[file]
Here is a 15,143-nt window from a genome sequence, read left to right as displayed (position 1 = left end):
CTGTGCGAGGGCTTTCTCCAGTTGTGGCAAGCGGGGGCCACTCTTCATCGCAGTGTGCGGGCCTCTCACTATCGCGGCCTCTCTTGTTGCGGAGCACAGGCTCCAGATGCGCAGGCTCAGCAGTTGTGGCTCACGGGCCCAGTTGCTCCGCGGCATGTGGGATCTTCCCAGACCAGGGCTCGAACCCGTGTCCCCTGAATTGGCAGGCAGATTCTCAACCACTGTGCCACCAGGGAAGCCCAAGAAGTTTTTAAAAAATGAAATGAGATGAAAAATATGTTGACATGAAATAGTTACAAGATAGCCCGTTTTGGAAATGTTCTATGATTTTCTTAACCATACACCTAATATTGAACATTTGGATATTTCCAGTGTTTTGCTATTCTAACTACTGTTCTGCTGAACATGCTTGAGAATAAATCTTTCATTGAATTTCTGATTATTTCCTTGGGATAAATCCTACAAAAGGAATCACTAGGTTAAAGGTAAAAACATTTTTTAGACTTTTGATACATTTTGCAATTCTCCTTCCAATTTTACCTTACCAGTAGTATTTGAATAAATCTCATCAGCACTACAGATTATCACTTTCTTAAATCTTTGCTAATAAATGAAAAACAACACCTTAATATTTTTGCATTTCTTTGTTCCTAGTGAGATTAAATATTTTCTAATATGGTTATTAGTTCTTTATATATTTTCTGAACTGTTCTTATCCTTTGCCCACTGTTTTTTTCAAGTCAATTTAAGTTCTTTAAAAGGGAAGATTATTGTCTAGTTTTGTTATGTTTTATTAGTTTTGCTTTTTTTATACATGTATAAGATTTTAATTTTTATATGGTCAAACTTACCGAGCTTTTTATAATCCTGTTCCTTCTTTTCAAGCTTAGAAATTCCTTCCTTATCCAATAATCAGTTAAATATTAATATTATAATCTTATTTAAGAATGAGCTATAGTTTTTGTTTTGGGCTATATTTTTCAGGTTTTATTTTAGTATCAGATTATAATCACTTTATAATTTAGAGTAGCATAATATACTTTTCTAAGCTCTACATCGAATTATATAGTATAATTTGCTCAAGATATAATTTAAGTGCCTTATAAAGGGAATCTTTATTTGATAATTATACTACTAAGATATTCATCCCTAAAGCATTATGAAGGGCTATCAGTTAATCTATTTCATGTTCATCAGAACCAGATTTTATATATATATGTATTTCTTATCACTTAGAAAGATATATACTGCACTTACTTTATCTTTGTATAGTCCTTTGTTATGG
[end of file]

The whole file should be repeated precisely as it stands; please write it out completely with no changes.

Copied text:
Here is a 15,143-nt window from a genome sequence, read left to right as displayed (position 1 = left end):
CTGTGCGAGGGCTTTCTCCAGTTGTGGCAAGCGGGGGCCACTCTTCATCGCAGTGTGCGGGCCTCTCACTATCGCGGCCTCTCTTGTTGCGGAGCACAGGCTCCAGATGCGCAGGCTCAGCAGTTGTGGCTCACGGGCCCAGTTGCTCCGCGGCATGTGGGATCTTCCCAGACCAGGGCTCGAACCCGTGTCCCCTGAATTGGCAGGCAGATTCTCAACCACTGTGCCACCAGGGAAGCCCAAGAAGTTTTTAAAAAATGAAATGAGATGAAAAATATGTTGACATGAAATAGTTACAAGATAGCCCGTTTTGGAAATGTTCTATGATTTTCTTAACCATACACCTAATATTGAACATTTGGATATTTCCAGTGTTTTGCTATTCTAACTACTGTTCTGCTGAACATGCTTGAGAATAAATCTTTCATTGAATTTCTGATTATTTCCTTGGGATAAATCCTACAAAAGGAATCACTAGGTTAAAGGTAAAAACATTTTTTAGACTTTTGATACATTTTGCAATTCTCCTTCCAATTTTACCTTACCAGTAGTATTTGAATAAATCTCATCAGCACTACAGATTATCACTTTCTTAAATCTTTGCTAATAAATGAAAAACAACACCTTAATATTTTTGCATTTCTTTGTTCCTAGTGAGATTAAATATTTTCTAATATGGTTATTAGTTCTTTATATATTTTCTGAACTGTTCTTATCCTTTGCCCACTGTTTTTTTCAAGTCAATTTAAGTTCTTTAAAAGGGAAGATTATTGTCTAGTTTTGTTATGTTTTATTAGTTTTGCTTTTTTTATACATGTATAAGATTTTAATTTTTATATGGTCAAACTTACCGAGCTTTTTATAATCCTGTTCCTTCTTTTCAAGCTTAGAAATTCCTTCCTTATCCAATAATCAGTTAAATATTAATATTATAATCTTATTTAAGAATGAGCTATAGTTTTTGTTTTGGGCTATATTTTTCAGGTTTTATTTTAGTATCAGATTATAATCACTTTATAATTTAGAGTAGCATAATATACTTTTCTAAGCTCTACATCGAATTATATAGTATAATTTGCTCAAGATATAATTTAAGTGCCTTATAAAGGGAATCTTTATTTGATAATTATACTACTAAGATATTCATCCCTAAAGCATTATGAAGGGCTATCAGTTAATCTATTTCATGTTCATCAGAACCAGATTTTATATATATATGTATTTCTTATCACTTAGAAAGATATATACTGCACTTACTTTATCTTTGTATAGTCCTTTGTTATGG